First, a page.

For the past few weeks, the Globe & Mail, The Toronto Star, the CBC, and many other media outlets have presented the “Freedom Convoy” as nothing less than a fringe movement made up of a string of problematic characters; science-denying, uneducated, politically illiterate, conspiracy theorists, anti-vaxxers, white supremacists, racists, misogynists, and homophobes. A CBC host took the proverbial cake when she suggested that the protestors were Russian assets. These descriptions were used again against the protestors by Liberal party members during a heated emergency debate to end the protests. There is no doubt that the protests have included symbols of hatred, including swastikas and confederate flags, and there have been incidents of verbal and physical harassment. Although the protest appears to have originated more as a grassroots and autonomous mobilization against restrictions, several spokespeople and organized leaders have associations with hate groups with troubling antecedents. Clearly, hate groups have mobilized in support of these anti-government protests. It should go without saying, but both authors—a Jew and a queer man of colour who have both studied human rights social movements—reject and denounce expressions of hate in all manifestations.

Yet the fact that so many people are so disaffected and angered by restrictions to support the protests despite these associations goes to show how far our policy efforts have splintered society and backfired. To act as if the root cause of their grievance is not our onerous restrictions is an obfuscation. The protests would not be happening otherwise. A truly critical media would be able to help locate the line that separates legitimate protest from its illegitimate counterparts rather than blur the lines between them. This is important because the prolonged use of radical measures of social control have created opportunities for radicalization. Certainly, we understand this with terrorism in which social scientists attempt to understand its root causes and grievances without excusing atrocities.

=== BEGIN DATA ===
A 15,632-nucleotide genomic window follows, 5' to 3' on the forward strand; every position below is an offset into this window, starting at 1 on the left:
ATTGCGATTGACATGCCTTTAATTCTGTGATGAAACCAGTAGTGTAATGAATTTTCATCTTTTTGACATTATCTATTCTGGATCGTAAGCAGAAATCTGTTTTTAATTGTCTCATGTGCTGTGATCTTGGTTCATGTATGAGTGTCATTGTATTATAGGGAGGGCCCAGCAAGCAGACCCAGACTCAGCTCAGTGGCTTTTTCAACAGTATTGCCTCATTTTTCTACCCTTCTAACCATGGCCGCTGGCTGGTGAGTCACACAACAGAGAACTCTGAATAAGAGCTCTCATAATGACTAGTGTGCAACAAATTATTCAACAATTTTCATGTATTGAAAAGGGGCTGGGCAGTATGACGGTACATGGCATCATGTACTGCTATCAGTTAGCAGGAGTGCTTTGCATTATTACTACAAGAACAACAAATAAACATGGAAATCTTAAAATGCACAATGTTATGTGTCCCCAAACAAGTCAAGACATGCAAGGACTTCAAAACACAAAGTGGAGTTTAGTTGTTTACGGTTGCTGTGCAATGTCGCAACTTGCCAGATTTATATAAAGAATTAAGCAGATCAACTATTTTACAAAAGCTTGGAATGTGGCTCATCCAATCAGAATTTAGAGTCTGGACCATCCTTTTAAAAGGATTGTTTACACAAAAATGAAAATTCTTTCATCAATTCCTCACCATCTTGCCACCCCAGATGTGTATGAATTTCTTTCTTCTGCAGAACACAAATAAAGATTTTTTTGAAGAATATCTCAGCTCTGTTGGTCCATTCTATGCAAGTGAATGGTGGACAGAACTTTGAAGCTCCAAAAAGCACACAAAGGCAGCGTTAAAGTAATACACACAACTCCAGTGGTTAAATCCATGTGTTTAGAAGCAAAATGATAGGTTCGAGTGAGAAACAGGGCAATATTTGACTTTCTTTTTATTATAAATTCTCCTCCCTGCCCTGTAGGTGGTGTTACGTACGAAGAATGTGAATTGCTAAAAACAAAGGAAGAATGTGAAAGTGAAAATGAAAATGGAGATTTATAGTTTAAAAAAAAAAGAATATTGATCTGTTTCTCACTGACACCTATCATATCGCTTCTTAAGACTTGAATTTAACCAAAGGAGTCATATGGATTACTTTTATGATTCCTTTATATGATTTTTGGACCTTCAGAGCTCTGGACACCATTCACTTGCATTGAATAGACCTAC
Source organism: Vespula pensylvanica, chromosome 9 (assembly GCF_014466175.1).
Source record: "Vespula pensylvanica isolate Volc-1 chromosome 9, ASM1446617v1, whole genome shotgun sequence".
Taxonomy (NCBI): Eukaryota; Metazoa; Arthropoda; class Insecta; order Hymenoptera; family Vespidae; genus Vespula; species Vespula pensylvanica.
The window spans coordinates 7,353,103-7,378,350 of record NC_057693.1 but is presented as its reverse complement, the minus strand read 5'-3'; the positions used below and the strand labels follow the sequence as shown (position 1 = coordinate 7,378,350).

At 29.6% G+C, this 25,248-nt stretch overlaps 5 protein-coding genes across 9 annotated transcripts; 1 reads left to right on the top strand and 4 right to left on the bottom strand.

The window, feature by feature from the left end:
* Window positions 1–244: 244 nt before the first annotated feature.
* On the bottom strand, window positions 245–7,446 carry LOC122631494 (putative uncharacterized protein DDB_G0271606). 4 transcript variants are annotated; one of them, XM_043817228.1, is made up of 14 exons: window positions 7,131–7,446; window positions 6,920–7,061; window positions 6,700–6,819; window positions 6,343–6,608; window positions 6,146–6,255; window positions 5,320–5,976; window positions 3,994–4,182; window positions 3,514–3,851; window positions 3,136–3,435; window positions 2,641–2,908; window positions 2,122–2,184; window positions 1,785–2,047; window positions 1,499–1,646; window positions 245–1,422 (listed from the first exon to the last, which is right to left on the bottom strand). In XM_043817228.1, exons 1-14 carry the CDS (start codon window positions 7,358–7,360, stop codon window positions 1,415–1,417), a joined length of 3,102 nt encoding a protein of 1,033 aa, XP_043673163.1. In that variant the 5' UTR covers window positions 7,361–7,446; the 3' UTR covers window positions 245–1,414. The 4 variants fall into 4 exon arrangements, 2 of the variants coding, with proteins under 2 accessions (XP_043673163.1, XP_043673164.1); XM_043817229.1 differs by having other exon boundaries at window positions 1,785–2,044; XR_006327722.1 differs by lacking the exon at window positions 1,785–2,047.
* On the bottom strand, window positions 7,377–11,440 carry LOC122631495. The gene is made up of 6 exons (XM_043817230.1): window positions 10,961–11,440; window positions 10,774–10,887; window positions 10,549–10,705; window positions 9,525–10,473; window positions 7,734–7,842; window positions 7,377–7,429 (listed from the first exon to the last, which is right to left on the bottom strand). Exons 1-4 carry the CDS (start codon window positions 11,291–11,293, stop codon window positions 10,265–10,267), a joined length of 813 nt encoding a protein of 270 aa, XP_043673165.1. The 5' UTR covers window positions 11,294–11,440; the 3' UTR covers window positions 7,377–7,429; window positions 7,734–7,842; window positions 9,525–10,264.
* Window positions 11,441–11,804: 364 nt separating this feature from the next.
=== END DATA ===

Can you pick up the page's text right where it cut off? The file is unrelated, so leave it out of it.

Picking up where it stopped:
In a similar vein, we recognize this kind of blowback is a product engendered over time by our unsustainable heavy-handed approaches, even amidst a nation that has been one of the most obedient to Covid-19 pandemic measures amongst liberal democracies. After all, we have the 7th highest vaccination in the world, albeit lagging human rights luminaries such as China, Cuba, and the United Arab Emirates. Meanwhile, before the Truckers, protests of Covid-19 measures in Europe have been larger, noisier, and taken more diverse political stripes, including the Communist Party. Even Dutch teenagers rioted against curfews by burning down a testing centre. It was only a matter of time before they hit here amongst a dominant expert and political class that have pushed restrictions. Unfortunately, our “slow and cautious” approach often seems like two steps back for every step forward and draws out ire and frustration.